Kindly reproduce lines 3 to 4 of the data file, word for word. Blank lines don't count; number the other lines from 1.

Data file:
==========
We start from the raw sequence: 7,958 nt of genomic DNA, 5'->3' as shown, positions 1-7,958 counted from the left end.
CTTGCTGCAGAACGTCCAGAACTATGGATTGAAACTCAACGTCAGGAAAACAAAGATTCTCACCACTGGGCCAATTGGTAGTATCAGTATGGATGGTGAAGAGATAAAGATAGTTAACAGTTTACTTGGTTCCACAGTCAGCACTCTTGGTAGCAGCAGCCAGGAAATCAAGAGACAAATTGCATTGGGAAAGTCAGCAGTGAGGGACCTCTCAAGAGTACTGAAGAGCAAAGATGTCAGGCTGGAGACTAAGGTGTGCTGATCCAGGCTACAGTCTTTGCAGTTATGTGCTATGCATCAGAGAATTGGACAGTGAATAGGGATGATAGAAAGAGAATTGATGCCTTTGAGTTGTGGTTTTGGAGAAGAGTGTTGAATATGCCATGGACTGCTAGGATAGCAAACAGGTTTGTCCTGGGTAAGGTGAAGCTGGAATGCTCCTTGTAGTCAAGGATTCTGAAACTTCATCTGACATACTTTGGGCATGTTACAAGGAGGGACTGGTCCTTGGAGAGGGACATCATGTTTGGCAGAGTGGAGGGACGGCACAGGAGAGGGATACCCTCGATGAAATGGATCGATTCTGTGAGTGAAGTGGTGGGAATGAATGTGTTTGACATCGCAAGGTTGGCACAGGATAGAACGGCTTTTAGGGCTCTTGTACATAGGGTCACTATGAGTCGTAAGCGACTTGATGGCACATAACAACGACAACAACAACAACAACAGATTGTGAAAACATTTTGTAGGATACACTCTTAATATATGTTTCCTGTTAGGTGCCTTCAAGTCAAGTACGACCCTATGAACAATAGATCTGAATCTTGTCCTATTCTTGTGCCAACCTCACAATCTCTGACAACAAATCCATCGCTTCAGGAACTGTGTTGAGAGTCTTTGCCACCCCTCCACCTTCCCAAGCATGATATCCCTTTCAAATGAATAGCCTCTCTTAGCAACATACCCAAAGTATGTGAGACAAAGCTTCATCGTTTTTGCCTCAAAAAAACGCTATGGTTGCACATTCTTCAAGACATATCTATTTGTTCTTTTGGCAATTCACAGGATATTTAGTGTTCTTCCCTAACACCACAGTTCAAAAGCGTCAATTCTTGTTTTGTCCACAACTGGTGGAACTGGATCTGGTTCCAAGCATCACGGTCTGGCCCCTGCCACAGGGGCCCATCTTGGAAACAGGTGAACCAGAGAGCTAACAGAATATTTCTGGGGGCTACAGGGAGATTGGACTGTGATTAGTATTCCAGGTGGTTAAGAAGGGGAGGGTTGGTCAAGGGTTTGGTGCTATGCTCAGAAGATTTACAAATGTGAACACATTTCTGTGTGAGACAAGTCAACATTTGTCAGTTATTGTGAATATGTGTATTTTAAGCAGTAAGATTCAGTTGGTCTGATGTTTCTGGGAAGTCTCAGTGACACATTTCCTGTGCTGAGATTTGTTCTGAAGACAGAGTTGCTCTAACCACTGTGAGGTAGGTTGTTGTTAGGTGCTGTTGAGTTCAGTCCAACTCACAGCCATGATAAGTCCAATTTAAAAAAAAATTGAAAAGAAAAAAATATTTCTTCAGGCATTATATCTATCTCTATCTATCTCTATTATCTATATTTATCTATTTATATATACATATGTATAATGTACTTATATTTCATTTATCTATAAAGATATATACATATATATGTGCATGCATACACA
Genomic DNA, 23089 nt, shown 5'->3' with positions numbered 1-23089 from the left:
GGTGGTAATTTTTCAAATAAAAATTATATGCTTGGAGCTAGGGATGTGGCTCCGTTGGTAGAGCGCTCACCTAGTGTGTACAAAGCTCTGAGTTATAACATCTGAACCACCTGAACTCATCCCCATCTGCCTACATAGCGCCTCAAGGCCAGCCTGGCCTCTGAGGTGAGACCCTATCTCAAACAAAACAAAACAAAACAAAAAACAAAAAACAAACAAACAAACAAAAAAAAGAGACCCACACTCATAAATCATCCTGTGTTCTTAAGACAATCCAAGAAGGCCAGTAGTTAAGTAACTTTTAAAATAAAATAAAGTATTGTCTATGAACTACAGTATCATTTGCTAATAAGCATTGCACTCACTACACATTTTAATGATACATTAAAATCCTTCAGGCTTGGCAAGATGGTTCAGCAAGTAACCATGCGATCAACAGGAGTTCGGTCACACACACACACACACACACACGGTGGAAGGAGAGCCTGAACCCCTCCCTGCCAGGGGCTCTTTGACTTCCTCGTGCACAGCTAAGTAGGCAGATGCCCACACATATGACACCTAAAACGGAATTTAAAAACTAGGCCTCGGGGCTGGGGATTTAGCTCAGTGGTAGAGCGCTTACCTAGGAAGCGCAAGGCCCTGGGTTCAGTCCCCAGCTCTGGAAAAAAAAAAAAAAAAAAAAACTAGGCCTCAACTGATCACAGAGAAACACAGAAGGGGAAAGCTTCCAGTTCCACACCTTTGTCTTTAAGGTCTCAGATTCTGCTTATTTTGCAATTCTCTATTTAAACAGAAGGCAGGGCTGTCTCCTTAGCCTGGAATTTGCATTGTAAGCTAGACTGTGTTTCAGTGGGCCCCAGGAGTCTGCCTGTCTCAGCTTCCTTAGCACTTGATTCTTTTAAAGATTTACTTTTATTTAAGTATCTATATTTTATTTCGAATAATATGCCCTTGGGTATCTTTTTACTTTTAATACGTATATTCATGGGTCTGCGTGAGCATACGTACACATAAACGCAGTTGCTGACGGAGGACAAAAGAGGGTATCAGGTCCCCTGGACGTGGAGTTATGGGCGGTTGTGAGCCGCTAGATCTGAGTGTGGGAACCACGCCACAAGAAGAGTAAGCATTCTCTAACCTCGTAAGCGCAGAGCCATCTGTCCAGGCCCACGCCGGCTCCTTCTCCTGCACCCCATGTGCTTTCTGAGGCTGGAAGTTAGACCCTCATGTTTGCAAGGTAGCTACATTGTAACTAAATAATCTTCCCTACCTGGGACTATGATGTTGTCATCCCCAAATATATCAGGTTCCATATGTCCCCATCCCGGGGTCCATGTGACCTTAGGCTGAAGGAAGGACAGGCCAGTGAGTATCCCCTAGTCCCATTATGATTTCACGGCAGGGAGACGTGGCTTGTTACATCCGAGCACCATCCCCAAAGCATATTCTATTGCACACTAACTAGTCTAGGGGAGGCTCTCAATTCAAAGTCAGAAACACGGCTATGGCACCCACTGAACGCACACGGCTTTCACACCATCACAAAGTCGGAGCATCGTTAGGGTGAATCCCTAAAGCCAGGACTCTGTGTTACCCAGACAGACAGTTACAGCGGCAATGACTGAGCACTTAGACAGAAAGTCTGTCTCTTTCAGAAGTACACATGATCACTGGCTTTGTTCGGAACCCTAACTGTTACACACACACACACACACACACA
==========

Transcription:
Genomic DNA, 23089 nt, shown 5'->3' with positions numbered 1-23089 from the left:
GGTGGTAATTTTTCAAATAAAAATTATATGCTTGGAGCTAGGGATGTGGCTCCGTTGGTAGAGCGCTCACCTAGTGTGTACAAAGCTCTGAGTTATAACATCTGAACCACCTGAACTCATCCCCATCTGCCTACATAGCGCCTCAAGGCCAGCCTGGCCTCTGAGGTGAGACCCTATCTCAAACAAAACAAAACAAAACAAAAAACAAAAAACAAACAAACAAACAAAAAAAAGAGACCCACACTCATAAATCATCCTGTGTTCTTAAGACAATCCAAGAAGGCCAGTAGTTAAGTAACTTTTAAAATAAAATAAAGTATTGTCTATGAACTACAGTATCATTTGCTAATAAGCATTGCACTCACTACACATTTTAATGATACATTAAAATCCTTCAGGCTTGGCAAGATGGTTCAGCAAGTAACCATGCGATCAACAGGAGTTCGGTCACACACACACACACACACACACGGTGGAAGGAGAGCCTGAACCCCTCCCTGCCAGGGGCTCTTTGACTTCCTCGTGCACAGCTAAGTAGGCAGATGCCCACACATATGACACCTAAAACGGAATTTAAAAACTAGGCCTCGGGGCTGGGGATTTAGCTCAGTGGTAGAGCGCTTACCTAGGAAGCGCAAGGCCCTGGGTTCAGTCCCCAGCTCTGGAAAAAAAAAAAAAAAAAAAAACTAGGCCTCAACTGATCACAGAGAAACACAGAAGGGGAAAGCTTCCAGTTCCACACCTTTGTCTTTAAGGTCTCAGATTCTGCTTATTTTGCAATTCTCTATTTAAACAGAAGGCAGGGCTGTCTCCTTAGCCTGGAATTTGCATTGTAAGCTAGACTGTGTTTCAGTGGGCCCCAGGAGTCTGCCTGTCTCAGCTTCCTTAGCACTTGATTCTTTTAAAGATTTACTTTTATTTAAGTATCTATATTTTATTTCGAATAATATGCCCTTGGGTATCTTTTTACTTTTAATACGTATATTCATGGGTCTGCGTGAGCATACGTACACATAAACGCAGTTGCTGACGGAGGACAAAAGAGGGTATCAGGTCCCCTGGACGTGGAGTTATGGGCGGTTGTGAGCCGCTAGATCTGAGTGTGGGAACCACGCCACAAGAAGAGTAAGCATTCTCTAACCTCGTAAGCGCAGAGCCATCTGTCCAGGCCCACGCCGGCTCCTTCTCCTGCACCCCATGTGCTTTCTGAGGCTGGAAGTTAGACCCTCATGTTTGCAAGGTAGCTACATTGTAACTAAATAATCTTCCCTACCTGGGACTATGATGTTGTCATCCCCAAATATATCAGGTTCCATATGTCCCCATCCCGGGGTCCATGTGACCTTAGGCTGAAGGAAGGACAGGCCAGTGAGTATCCCCTAGTCCCATTATGATTTCACGGCAGGGAGACGTGGCTTGTTACATCCGAGCACCATCCCCAAAGCATATTCTATTGCACACTAACTAGTCTAGGGGAGGCTCTCAATTCAAAGTCAGAAACACGGCTATGGCACCCACTGAACGCACACGGCTTTCACACCATCACAAAGTCGGAGCATCGTTAGGGTGAATCCCTAAAGCCAGGACTCTGTGTTACCCAGACAGACAGTTACAGCGGCAATGACTGAGCACTTAGACAGAAAGTCTGTCTCTTTCAGAAGTACACATGATCACTGGCTTTGTTCGGAACCCTAACTGTTACACACACACACACACACACACA